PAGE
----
Annika gave us a scare yesterday! She was scheduled to go to Chicago for an ultrasound because at her last clinic visit one of her labs was elevated, and the doctor thought her spleen felt enlarged, a possible sign of a blood clot in her portal vein. Of course, this had us a bit nervous, as Annika's previous 2 transplants were brought on or hindered by blood clot complications. The night before we were to go, Annika threw a *huge* temper tantrum, brought on by mommy's attempt to clip her nails, and followed up by a refusal to eat her yogurt, take her medicine, or brush her teeth. This is not like Anni at all, but I thought that maybe it was about time she started throwing tantrums. The next morning (when we were to leave) Anni was still asleep an hour past her usual wake-up time. I had to go wake her up because it was time for her meds. She felt very warm, but didn't have a temperature. She acted like she was still extremely sleepy, which is also not normal for her. She ate a big breakfast, took her meds like a champ, and then threw everything up. When we saw that, we decided to pack a bag for Chicago, thinking that the chances were good that we would have bad news and end up staying there for at least the weekend. Anni slept the whole way to Chicago (also unusual), and she just felt warmer and warmer, although her temperature never got much above 100.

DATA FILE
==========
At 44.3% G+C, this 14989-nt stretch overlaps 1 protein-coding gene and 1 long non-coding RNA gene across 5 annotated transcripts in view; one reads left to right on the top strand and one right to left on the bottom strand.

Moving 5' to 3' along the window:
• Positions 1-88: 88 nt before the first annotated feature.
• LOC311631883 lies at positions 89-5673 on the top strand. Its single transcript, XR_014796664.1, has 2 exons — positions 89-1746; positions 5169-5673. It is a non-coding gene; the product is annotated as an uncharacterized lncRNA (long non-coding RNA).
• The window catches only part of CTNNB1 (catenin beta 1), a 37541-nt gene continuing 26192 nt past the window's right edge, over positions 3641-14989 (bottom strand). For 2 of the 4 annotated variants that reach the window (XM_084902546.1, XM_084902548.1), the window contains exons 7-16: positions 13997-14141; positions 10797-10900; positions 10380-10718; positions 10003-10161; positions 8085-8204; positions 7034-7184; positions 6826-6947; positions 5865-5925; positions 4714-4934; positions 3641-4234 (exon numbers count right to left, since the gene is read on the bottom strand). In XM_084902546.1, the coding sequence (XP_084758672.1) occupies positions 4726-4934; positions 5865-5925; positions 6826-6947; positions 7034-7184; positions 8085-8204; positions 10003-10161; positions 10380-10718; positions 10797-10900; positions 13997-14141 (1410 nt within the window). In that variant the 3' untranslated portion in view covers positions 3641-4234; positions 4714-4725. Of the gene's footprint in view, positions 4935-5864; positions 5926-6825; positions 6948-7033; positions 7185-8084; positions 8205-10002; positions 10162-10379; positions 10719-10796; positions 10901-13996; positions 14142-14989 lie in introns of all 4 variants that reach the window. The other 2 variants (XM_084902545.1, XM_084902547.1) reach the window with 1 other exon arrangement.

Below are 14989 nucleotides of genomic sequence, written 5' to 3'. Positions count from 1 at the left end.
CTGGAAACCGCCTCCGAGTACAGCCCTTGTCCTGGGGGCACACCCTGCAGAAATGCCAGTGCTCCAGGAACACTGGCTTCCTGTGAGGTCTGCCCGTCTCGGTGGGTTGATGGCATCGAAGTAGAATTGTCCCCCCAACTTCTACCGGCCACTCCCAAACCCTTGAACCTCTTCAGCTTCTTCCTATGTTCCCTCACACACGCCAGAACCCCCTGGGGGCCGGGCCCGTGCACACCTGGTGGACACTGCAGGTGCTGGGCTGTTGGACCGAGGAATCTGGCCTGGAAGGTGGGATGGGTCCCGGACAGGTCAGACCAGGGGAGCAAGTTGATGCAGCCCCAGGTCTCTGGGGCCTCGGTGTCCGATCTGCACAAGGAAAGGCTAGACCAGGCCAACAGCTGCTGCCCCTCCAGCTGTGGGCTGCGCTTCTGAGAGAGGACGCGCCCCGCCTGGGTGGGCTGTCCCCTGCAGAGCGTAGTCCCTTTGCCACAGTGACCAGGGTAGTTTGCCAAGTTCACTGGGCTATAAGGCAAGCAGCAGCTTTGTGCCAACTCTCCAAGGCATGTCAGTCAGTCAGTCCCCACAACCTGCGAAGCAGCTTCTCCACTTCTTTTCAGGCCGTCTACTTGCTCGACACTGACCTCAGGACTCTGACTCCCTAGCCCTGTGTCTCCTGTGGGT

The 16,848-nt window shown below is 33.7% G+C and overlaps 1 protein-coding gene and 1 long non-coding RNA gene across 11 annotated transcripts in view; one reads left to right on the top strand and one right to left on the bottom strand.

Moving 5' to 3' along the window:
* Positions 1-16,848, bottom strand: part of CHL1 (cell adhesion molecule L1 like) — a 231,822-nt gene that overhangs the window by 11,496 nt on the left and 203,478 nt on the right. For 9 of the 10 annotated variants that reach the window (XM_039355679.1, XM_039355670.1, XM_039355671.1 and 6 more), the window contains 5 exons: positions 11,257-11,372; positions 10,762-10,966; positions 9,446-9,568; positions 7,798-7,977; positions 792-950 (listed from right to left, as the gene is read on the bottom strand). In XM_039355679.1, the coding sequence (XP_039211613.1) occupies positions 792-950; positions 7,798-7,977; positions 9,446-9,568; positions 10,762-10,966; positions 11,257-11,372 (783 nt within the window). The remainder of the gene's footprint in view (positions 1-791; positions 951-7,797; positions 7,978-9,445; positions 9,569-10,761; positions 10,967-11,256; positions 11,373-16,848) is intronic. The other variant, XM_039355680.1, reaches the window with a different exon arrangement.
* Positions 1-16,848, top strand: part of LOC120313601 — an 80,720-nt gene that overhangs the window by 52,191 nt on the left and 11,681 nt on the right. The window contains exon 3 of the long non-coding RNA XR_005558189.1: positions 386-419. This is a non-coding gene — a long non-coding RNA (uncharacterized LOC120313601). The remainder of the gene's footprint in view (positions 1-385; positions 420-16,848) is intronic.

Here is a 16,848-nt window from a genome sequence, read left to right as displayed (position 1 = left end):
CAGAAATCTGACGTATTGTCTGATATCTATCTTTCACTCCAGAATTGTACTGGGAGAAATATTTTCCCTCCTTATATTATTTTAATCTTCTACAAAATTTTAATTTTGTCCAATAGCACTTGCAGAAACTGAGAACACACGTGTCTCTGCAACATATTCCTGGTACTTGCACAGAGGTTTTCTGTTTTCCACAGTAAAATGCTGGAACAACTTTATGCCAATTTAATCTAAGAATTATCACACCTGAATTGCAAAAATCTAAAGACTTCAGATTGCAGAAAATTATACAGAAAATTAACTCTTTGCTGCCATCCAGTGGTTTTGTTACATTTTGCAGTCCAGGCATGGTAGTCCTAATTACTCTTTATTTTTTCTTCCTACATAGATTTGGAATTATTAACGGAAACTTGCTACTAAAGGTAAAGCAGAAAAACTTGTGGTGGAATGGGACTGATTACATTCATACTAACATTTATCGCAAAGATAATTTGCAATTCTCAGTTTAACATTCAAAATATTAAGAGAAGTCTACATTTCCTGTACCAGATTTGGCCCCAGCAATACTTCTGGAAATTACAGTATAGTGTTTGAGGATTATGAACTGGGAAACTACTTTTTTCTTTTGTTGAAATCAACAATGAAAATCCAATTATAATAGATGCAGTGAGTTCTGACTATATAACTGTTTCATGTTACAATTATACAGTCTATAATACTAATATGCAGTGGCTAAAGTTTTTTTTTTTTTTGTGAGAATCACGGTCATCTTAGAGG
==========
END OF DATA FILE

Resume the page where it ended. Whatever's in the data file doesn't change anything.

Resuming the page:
The ultrasound took 2 1/2 hours! This was only making us more nervous, as people were coming and going, attempting to find the different arteries and veins. Anni was a perfect angel throughout the whole thing. She lay on her back, mostly still, and made her little noises. I read to her from a huge collection of books that I had brought, and she loved that. By the time the ultrasound was through, it was apparent that Annika was feeling *much* better. She was ready to run around all over the place, and she was giggling and laughing like her usual friendly self. The technicians told us that after some hunting, they had spotted flow in every major vein and artery, and that her spleen was no bigger than it was a month ago.
Just to be safe, we took her over to have Brian, our transplant nurse, take a look at her. She had a lovely conversation with Brian while he peeked in her ears, felt her tummy and checked for lymph nodes, and then pronounced her to be looking good. So it was all a false alarm, but we certainly had a nerve-wracking drive to Chicago.